## University Calculus: Early Transcendentals (3rd Edition)

$\displaystyle \frac{\pi}{2}$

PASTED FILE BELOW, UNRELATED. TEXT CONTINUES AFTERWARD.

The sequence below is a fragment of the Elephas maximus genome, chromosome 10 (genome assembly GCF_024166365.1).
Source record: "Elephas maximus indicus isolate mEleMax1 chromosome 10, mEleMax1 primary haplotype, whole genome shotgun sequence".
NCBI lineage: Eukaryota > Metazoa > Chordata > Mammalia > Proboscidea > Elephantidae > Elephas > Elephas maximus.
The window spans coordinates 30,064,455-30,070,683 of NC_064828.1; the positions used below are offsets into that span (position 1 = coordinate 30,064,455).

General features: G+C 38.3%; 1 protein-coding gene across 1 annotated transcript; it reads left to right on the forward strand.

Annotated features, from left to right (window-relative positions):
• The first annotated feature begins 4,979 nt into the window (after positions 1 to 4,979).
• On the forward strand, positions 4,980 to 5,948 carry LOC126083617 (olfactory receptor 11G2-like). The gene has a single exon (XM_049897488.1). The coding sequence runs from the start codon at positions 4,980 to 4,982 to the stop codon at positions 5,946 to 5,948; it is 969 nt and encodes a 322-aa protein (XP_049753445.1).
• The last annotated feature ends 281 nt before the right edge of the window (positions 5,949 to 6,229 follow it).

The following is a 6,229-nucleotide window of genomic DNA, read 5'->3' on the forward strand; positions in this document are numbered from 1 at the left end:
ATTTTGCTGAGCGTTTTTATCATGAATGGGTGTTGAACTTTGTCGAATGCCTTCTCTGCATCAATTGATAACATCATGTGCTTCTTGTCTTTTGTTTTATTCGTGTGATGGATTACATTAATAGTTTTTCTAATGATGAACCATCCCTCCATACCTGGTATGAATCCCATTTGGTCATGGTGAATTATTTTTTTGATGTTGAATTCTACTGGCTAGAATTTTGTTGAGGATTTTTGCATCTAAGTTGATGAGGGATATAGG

$y=\sec^{-1}x$ is the number in $[0, \pi/2) \cup(\pi/2, \pi$] for which $\sec y=x.$ (In terms of cosine, $\quad \displaystyle \cos y=\frac{1}{x}$) We want an angle (in radians) from $[0, \pi/2$) $\cup(\pi/2, \pi$] such that its cosine approaches 0 (so that its secant grows to $\infty$). This angle is $\displaystyle \frac{\pi}{2}$. Alternatively (if in doubt), we can reach the same conclusion by observing the graph of $y=\sec x$ (also written as $\mathrm{a}\mathrm{r}\mathrm{c}\mathrm{s}\mathrm{e}\mathrm{c} x$) when $x\rightarrow\infty$. See below.